We are now in the season of Epiphany.
The word Epiphany has the sense of making known, revealing. The commonest understanding of our passage is that the visit of the Magi showed Jesus as the one who would reveal God to humankind.
The Magi were visitors from the East. Although tradition now gives us three of them, our reading makes no such claim. It is interesting that for Matthew this is one of the significant events surrounding the nativity . . . no stories of the actual birth of Jesus, no mention of the stable, no shepherds watching their sheep by night. Interestingly, Matthew simply records the prophecy to Joseph that the child Mary is carrying will be the Messiah followed immediately by the Magi confirming this.
So who were these Magi?
The Encyclopedia Britannica says
magus plural Magi, member of an ancient Persian clan specializing in cultic activities. The name is the Latinized form of magoi (e.g., in Herodotus 1:101), the ancient Greek transliteration of the Iranian original. From it the word magic is derived.
Various theories have them travelling from Babylon (Iraq), Persia(Iran) or Arabia. They would not have wandered randomly to reach Bethlehem, but would have come via the ancient trade routes. Probably using horses initially and switching to camels for the desert. It was a journey of about a thousand miles and would take some considerable time. The infant Jesus would certainly have been well over a year old by the time they arrived.
As I read, again, the story of the visit of the Magi I see the values of inclusion and hospitality. (We will visit these concepts as we continue our journey through the Understandings)
This would have been an amazing occurrence . . .
God was doing something new and strangers were pointing the way.
Matthew, writing for a Jewish readership, tells how “outsiders” revealed the Sovereign One who was the God of glory.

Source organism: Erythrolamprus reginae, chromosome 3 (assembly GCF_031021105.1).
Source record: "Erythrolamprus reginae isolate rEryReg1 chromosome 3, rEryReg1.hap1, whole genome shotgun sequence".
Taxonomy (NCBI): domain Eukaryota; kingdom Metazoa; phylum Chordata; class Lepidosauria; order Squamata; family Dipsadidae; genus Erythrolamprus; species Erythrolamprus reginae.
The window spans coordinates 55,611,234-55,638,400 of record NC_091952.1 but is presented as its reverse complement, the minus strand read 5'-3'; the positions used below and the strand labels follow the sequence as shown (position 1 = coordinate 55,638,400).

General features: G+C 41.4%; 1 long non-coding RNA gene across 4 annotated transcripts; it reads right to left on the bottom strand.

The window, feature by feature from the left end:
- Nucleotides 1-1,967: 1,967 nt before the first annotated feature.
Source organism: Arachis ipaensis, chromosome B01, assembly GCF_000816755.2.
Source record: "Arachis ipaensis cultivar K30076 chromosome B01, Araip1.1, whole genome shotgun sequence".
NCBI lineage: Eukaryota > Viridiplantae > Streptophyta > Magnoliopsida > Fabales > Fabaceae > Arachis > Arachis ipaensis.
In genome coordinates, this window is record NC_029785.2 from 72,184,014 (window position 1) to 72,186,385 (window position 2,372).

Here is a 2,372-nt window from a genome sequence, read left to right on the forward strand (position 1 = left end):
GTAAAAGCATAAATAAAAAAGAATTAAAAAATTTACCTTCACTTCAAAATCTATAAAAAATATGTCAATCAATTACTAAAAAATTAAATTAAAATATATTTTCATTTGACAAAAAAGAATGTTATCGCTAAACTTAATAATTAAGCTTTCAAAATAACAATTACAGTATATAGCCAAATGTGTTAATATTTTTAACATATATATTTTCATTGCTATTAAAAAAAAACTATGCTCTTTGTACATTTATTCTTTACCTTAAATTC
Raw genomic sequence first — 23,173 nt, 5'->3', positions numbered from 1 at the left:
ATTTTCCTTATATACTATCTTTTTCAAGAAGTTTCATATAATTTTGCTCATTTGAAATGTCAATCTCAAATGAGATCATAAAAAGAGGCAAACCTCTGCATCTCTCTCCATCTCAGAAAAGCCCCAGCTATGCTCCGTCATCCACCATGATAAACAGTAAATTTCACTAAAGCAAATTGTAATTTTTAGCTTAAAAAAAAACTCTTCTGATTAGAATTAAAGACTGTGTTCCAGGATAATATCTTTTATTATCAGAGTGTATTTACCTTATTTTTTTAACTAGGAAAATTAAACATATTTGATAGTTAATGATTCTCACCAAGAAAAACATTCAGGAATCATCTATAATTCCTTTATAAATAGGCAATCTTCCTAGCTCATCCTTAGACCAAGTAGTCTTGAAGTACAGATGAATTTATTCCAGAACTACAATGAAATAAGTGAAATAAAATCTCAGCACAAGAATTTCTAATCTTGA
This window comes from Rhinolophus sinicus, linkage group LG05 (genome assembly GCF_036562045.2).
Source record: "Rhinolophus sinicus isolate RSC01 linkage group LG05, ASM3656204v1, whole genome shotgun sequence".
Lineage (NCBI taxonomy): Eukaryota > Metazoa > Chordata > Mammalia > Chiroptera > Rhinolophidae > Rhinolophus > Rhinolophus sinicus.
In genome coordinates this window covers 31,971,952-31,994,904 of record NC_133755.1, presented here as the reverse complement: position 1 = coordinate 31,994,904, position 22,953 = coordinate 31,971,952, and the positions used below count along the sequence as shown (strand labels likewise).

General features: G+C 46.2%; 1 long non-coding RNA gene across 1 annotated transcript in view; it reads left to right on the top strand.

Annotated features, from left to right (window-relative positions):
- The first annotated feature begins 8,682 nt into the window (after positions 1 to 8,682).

This is a radical message the Magi are presenting “all are welcome”
To ponder . . .
if we had been present, would we have welcomed a bunch of strangers from Iraq or Iran even ones bearing gifts?
How would we have reacted . . .
Would we have been like Herod and wanted to kill them?
Would we have been like Mary and invited them into our home?
Hospitality is one of our community values. However, when I read this passage I realised our view is often too narrow, too small. It is not just about welcoming those who we know and like, but those who are radically different, total opposites. Those who we may consider ‘outsiders’ (Outside our faith, outside our values, outside our standards, outside our way of life, etc., etc. ) Yet, we never know, they may come bearing valuable gifts!
So we are here at the beginning of 2011. The years seem to be going by so quickly.
I pray that for each of us Jesus will be our star throughout this year. The one we follow, the one who guides and leads us. The journey may not be easy, may have some hazards along the way. (We may meet a Herod!). The journey may have unexpected turns and pauses. We may be given gifts by strangers. (Let us be like Mary and welcome them!)
My prayer is that we will all enjoy our journey and recognise those unexpected gifts in whatever way they are brought to us.